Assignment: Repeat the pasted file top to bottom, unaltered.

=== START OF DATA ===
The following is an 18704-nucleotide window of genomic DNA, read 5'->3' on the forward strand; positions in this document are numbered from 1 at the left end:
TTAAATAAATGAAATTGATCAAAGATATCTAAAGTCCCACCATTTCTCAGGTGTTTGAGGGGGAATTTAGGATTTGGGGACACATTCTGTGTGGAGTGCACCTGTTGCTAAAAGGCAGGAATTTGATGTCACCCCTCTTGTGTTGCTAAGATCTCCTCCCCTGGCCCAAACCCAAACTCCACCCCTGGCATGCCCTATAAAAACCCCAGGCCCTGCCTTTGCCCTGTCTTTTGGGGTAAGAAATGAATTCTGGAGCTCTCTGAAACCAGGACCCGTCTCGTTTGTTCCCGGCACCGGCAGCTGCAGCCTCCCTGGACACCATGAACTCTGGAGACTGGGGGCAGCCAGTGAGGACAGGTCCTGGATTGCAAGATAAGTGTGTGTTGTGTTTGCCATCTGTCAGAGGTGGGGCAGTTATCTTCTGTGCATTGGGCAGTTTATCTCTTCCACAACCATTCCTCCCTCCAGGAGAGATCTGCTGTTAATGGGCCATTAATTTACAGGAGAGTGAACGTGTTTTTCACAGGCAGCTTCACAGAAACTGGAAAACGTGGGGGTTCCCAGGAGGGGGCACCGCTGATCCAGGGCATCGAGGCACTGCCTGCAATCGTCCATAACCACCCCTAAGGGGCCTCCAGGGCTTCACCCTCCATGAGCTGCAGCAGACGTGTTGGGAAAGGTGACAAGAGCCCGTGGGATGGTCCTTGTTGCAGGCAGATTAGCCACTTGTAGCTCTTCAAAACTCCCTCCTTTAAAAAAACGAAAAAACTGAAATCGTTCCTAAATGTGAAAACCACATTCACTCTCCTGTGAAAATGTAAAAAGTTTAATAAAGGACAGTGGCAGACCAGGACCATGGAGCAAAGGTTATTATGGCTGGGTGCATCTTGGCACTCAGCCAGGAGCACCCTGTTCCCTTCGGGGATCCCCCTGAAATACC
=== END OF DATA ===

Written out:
The following is an 18704-nucleotide window of genomic DNA, read 5'->3' on the forward strand; positions in this document are numbered from 1 at the left end:
TTAAATAAATGAAATTGATCAAAGATATCTAAAGTCCCACCATTTCTCAGGTGTTTGAGGGGGAATTTAGGATTTGGGGACACATTCTGTGTGGAGTGCACCTGTTGCTAAAAGGCAGGAATTTGATGTCACCCCTCTTGTGTTGCTAAGATCTCCTCCCCTGGCCCAAACCCAAACTCCACCCCTGGCATGCCCTATAAAAACCCCAGGCCCTGCCTTTGCCCTGTCTTTTGGGGTAAGAAATGAATTCTGGAGCTCTCTGAAACCAGGACCCGTCTCGTTTGTTCCCGGCACCGGCAGCTGCAGCCTCCCTGGACACCATGAACTCTGGAGACTGGGGGCAGCCAGTGAGGACAGGTCCTGGATTGCAAGATAAGTGTGTGTTGTGTTTGCCATCTGTCAGAGGTGGGGCAGTTATCTTCTGTGCATTGGGCAGTTTATCTCTTCCACAACCATTCCTCCCTCCAGGAGAGATCTGCTGTTAATGGGCCATTAATTTACAGGAGAGTGAACGTGTTTTTCACAGGCAGCTTCACAGAAACTGGAAAACGTGGGGGTTCCCAGGAGGGGGCACCGCTGATCCAGGGCATCGAGGCACTGCCTGCAATCGTCCATAACCACCCCTAAGGGGCCTCCAGGGCTTCACCCTCCATGAGCTGCAGCAGACGTGTTGGGAAAGGTGACAAGAGCCCGTGGGATGGTCCTTGTTGCAGGCAGATTAGCCACTTGTAGCTCTTCAAAACTCCCTCCTTTAAAAAAACGAAAAAACTGAAATCGTTCCTAAATGTGAAAACCACATTCACTCTCCTGTGAAAATGTAAAAAGTTTAATAAAGGACAGTGGCAGACCAGGACCATGGAGCAAAGGTTATTATGGCTGGGTGCATCTTGGCACTCAGCCAGGAGCACCCTGTTCCCTTCGGGGATCCCCCTGAAATACC